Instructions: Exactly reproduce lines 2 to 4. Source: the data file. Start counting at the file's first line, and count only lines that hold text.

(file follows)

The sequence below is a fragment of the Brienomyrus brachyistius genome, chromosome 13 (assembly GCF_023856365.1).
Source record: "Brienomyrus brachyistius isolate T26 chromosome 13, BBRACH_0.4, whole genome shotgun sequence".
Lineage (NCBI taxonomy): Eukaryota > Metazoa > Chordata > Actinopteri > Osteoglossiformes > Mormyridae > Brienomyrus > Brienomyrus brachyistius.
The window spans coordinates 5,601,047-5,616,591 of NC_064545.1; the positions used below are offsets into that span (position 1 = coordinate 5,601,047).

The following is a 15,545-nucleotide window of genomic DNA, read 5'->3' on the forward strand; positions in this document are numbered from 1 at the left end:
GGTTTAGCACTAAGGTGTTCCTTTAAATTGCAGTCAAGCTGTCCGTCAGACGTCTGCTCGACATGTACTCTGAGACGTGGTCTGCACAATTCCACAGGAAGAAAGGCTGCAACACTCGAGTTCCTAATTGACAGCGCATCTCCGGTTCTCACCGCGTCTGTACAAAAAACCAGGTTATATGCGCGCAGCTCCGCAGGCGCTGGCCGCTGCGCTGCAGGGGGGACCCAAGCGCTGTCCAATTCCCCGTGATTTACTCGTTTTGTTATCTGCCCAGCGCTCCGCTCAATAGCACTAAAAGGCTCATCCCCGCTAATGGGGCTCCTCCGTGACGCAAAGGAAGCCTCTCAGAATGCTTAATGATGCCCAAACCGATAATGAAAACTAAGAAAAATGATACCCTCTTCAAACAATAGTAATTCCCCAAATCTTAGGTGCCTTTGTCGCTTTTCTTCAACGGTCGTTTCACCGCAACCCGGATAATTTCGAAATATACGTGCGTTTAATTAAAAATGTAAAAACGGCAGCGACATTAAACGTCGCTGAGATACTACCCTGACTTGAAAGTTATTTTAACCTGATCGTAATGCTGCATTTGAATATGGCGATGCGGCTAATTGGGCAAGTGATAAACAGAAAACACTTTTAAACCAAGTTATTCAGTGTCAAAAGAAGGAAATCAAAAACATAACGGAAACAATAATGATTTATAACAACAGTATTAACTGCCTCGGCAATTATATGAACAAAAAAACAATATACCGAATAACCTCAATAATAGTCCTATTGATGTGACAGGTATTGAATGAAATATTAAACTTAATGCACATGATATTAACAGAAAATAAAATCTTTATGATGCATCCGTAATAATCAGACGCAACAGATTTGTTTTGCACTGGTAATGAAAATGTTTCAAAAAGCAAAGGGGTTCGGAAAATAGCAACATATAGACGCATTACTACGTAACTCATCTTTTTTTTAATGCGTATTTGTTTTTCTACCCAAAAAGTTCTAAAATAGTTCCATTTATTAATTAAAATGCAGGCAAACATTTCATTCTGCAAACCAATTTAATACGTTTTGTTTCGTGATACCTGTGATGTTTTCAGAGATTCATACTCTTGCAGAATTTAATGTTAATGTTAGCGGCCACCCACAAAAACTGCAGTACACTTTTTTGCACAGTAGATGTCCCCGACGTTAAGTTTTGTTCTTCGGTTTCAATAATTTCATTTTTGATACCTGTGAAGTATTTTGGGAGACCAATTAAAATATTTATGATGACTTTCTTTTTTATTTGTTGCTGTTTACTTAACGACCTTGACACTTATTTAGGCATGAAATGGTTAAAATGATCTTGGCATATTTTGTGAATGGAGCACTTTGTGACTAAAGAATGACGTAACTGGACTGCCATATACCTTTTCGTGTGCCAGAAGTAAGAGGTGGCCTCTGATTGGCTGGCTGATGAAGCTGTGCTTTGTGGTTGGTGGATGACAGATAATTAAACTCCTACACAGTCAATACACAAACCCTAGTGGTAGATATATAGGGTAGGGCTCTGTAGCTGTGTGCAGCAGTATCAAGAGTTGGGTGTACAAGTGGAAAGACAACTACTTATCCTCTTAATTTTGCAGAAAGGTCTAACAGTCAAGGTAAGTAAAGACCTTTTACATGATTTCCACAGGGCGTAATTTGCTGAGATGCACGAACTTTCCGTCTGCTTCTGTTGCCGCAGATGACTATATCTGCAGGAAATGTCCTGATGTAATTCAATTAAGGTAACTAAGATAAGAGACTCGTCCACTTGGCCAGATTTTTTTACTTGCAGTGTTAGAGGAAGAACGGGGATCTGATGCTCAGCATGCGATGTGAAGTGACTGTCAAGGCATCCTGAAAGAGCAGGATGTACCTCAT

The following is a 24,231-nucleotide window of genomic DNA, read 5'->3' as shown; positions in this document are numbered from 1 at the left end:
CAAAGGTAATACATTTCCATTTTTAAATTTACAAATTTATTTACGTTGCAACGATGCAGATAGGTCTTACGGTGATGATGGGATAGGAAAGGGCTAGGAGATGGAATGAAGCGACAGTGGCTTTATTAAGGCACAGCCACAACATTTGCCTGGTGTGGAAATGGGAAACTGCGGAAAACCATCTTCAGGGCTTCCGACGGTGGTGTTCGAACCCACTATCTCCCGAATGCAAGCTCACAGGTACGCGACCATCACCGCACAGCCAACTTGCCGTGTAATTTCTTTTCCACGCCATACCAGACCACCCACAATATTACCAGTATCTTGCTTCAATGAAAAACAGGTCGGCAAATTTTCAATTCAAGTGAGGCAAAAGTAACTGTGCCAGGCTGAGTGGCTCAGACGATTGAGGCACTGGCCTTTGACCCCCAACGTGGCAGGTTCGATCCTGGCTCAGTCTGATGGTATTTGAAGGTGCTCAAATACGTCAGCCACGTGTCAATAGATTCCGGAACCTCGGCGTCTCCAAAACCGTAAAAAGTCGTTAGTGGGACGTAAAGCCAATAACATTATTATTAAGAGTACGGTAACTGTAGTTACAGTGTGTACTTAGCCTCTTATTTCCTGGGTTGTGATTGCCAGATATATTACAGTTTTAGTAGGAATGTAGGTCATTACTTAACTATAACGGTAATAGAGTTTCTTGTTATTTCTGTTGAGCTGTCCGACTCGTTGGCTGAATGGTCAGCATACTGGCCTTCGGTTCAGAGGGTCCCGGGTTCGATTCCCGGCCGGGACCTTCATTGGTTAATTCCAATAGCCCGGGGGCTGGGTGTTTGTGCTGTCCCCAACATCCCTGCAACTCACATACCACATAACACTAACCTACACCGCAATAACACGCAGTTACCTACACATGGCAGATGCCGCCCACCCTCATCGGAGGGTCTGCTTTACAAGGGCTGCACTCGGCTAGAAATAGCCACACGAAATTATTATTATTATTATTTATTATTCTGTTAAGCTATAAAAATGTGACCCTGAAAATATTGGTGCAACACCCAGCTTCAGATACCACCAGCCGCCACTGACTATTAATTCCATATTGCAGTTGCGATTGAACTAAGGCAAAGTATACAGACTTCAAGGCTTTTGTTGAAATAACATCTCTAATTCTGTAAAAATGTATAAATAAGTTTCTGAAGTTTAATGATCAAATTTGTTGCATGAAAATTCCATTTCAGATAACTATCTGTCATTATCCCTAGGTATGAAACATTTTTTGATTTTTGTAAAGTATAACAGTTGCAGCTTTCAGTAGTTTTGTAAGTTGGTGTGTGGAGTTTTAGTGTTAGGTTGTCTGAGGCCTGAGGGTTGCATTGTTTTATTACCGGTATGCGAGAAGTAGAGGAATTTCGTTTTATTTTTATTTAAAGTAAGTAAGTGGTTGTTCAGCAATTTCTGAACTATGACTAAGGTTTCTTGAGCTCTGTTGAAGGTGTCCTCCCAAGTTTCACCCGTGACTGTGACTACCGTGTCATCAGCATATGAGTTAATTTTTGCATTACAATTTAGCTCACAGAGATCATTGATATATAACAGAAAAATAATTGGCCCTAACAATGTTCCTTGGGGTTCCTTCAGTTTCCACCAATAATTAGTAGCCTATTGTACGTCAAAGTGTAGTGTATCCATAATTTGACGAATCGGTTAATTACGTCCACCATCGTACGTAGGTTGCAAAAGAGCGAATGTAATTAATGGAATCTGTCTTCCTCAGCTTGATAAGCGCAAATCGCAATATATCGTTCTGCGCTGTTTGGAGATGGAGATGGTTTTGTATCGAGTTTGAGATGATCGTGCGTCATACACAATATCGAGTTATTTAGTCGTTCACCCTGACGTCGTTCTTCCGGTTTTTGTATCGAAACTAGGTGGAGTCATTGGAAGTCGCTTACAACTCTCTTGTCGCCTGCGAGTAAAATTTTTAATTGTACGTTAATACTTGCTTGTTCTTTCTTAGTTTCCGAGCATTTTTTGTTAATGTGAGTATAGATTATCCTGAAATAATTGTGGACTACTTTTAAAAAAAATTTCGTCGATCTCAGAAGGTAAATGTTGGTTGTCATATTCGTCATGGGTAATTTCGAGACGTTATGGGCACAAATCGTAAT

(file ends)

Source record: "Brienomyrus brachyistius isolate T26 chromosome 13, BBRACH_0.4, whole genome shotgun sequence".
Lineage (NCBI taxonomy): Eukaryota > Metazoa > Chordata > Actinopteri > Osteoglossiformes > Mormyridae > Brienomyrus > Brienomyrus brachyistius.
The window spans coordinates 5,601,047-5,616,591 of NC_064545.1; the positions used below are offsets into that span (position 1 = coordinate 5,601,047).